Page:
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Bad, Drugs, and Food: The LAD Bible 2 hrs LADOIbi When you break out of prison and find out about McDonald's monopoly... 20th Century Fox Television WH Photography ldr Like Comment →Share Top Comments 12,516 shares Wentworth Miller Today I found myself the subject of an Internet meme. Not for the first time. This one, however, stands out from the rest. In 2010, semi-retired from acting, I was keeping a low-profile for a number of reasons. First and foremost, I was suicidal This is a subject I've since written about, spoken about, shared about. But at the time l suffered in silence. As so many do. The extent of my struggle known to very, very few. Ashamed and in pain, I considered myself damaged goods. And the voices in my head urged me down the path to self-destruction. Not for the first time. I've struggled with depression since childhood. It's a battle that's cost me time, opportunities, relationships, and a thousand sleepless nights In 2010, at the lowest point in my adult life, I was looking everywhere for relief/comfort/distraction. And I turned to food. It could have been anything Drugs. Alcohol. Sex. But eating became the one thing I could look forward to. Count on to get me through. There were stretches when the highlight of my week was a favorite meal and a nevw episode of TOP CHEF. Sometimes that was enough. Had to be. And I put on weight. Big f--king deal. One day, out for a hike in Los Angeles witha friend, we crossed paths with a film crew shooting a reality show. Unbeknownst to me, paparazzi were circling. They took my picture, and the photos were published alongside images of me from another time in my career. "Hunk To Chunk." "Fit To Flab." Etc. My mother has one of those "friends" who's always the first to bring you bad news. They clipped one of these articles from a popular national magazine and mailed it to her. She called me, concerned. In 2010, fighting for my mental health, it was the last thing I needed. Long story short, I survived. So do those pictures. I'm glad. Now, when I see that image of me in my red t shirt, a rare smile on my face, I am reminded of my struggle. My endurance and my perseverance in the face of all kinds of demons. Some within. Some without. Like a dandelion up through the pavement, I persist. Anyway. Still. Despite. The first time I saw this meme pop up in my social media feed, I have to admit, it hurt to breathe. But as with everything in life, I get to assign meaning. And the meaning I assign to this/my image is Strength. Healing. Forgiveness. Of myself and others. If you or someone you know is struggling, help is available. Reach out. Text. Send an email. Pick up the phone. Someone cares. They're waiting to hear from you. Much love . -W.M. drethelin: legally-bitchtastic: funniest-stuff: Great lesson in empathy, you never know what someone is going through. “And I put on weight. Big f–ing deal” is gonna be my new mantra Wentworth Miller is really good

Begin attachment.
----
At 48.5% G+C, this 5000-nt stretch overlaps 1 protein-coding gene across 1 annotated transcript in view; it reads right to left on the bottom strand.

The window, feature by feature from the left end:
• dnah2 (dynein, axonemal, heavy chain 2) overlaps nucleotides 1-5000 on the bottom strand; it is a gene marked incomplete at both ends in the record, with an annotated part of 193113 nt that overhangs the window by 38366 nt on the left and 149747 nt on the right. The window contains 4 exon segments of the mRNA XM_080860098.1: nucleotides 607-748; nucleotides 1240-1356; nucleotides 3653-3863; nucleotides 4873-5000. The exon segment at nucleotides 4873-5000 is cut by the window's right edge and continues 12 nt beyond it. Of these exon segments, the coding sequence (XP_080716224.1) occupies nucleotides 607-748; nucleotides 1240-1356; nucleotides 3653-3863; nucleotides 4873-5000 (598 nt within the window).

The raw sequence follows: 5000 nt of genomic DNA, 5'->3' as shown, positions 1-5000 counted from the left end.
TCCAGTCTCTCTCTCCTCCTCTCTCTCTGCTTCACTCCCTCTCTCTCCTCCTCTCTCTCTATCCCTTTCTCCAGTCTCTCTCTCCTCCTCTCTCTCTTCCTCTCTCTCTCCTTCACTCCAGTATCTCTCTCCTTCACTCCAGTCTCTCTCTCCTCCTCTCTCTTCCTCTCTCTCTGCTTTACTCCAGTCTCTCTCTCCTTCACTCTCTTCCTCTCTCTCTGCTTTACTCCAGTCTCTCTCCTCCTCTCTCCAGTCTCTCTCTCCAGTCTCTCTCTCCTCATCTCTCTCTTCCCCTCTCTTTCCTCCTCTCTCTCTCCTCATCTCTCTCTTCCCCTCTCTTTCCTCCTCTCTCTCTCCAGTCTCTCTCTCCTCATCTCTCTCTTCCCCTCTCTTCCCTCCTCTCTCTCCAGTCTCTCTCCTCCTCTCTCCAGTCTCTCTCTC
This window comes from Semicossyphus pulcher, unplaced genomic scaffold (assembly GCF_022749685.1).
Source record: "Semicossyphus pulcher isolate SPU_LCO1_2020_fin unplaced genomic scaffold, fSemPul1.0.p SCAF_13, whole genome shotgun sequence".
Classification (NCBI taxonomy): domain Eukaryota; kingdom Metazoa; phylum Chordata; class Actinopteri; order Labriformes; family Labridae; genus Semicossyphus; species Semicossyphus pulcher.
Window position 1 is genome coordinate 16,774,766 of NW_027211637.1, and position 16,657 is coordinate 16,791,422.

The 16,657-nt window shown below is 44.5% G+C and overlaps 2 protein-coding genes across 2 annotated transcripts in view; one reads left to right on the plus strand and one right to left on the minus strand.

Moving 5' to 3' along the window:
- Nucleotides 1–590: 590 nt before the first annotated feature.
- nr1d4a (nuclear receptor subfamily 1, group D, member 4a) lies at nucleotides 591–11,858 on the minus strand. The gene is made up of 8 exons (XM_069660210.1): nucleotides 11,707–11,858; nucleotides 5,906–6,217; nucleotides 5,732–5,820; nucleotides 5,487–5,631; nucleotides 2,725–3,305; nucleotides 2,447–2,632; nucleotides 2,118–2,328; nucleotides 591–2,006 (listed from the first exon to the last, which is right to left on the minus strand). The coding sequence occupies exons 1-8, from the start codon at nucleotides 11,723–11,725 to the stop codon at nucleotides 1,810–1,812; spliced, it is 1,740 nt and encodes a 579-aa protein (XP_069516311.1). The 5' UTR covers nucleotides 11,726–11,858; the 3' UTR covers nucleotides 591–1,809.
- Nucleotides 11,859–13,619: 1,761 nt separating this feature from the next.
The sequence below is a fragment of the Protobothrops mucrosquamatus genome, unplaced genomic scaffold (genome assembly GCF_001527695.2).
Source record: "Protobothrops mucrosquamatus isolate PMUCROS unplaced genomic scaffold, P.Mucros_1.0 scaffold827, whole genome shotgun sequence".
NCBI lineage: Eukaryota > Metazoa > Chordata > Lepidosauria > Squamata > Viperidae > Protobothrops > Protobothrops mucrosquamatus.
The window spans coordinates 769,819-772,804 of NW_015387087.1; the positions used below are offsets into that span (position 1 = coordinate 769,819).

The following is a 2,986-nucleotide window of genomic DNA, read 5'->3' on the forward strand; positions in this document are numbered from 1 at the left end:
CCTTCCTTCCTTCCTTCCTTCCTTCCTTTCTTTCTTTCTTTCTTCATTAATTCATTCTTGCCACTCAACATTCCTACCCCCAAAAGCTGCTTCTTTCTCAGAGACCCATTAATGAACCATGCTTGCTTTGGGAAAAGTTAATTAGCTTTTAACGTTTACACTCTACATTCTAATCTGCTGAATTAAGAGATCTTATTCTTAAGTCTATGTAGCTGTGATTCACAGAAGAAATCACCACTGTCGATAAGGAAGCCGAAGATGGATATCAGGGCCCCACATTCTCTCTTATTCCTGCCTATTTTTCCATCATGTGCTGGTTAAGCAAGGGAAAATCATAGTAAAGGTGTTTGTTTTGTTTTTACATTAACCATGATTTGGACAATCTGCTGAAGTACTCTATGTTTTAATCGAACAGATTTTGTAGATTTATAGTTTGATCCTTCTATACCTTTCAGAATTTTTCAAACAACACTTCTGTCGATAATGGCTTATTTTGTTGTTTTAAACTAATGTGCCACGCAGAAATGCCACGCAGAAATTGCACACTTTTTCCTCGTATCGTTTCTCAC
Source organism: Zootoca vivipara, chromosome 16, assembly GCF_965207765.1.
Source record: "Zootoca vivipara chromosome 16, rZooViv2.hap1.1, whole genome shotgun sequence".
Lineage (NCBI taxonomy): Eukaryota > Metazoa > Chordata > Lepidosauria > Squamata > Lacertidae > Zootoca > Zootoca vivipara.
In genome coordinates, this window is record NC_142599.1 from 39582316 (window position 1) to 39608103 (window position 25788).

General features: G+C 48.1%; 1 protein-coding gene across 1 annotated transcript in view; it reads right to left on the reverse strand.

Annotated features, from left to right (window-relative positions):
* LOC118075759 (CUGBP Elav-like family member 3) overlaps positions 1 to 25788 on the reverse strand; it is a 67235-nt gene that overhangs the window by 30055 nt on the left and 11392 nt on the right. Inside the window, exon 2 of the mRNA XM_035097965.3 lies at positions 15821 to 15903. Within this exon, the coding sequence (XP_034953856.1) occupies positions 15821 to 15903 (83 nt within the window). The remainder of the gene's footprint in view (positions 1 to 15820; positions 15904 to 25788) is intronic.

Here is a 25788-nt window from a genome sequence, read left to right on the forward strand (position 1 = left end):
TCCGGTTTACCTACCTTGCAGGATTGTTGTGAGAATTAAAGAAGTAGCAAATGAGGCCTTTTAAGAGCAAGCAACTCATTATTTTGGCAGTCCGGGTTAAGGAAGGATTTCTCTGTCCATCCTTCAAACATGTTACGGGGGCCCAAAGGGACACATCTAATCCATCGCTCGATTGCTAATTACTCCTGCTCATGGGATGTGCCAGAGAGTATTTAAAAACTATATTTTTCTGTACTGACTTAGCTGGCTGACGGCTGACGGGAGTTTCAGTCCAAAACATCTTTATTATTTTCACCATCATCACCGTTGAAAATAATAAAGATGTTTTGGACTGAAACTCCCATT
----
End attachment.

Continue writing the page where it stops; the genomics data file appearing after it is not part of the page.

Anaconda, At-St, and Chicago: Clara Belle Williams, the first black graduate of New Mexico State University. Many or her professors would not allow her inside the class room, she had to take notes from the hallway; she was also not allowed to walk with her class to get her diploma. She became a great teacher, of black students by day, and by night she taught their parents (former slaves) home economics. she lived past 100, after her death, NMSU renamed the English Department building after her. Clara Belle Williams was born in Texas in 1885. She was the valedictorian of the graduating class of Prairie New Normal and Independent College, now (Prairie View A & M University) in 1908. Williams enrolled at the New Mexico College of Agriculture and Mechanic Arts in the fall of 1928, after taking some courses at the University of Chicago. While she worked as a teacher at Booker T. Washington School in Las Cruces, she also took college courses during the summer. Most of Williams professors did not allow her inside the classroom because she was Black. But that didn’t stop Clara. She had to take notes from the hallway–standing up! That’s right, she wasn’t even given a chair to sit in many of those classes. She was also not allowed to walk with her class to get her diploma because of the segregation laws. Despite what they did or said against her, she still graduated with a bachelor’s degree in English from NMSU in 1937 at the age of 51. Williams went on to continue her education beyond her graduation date, taking graduate-level classes well into the 1950s. She married Jasper Williams in 1917. The couple raised three sons. She urged her sons to do well in school and succeed in higher education. All three of her children went to college and graduated with medical degrees. One attended Howard University Medical School in Washington D.C and the two other children graduated from Creighton University Medical School in Omaha, Nebraska. They founded the Williams Clinic in Chicago, Illinois. . Her eldest son Dr. Jasper Williams, was chairman of obstetrics and gynecology at St. Bernard Hospital in Chicago, a fellow of the American College of Obstetrics and Gynecology, past president of the Cook County Physicians Association, and a founding director of the Seaway National Bank of Chicago, now the country’s largest black-owned bank. So you see, if it wasn’t for Clara’s dedication and perseverance, we would have never seen such excellence. via blackdoctor.org ClaraBelleWilliams theblaquelioness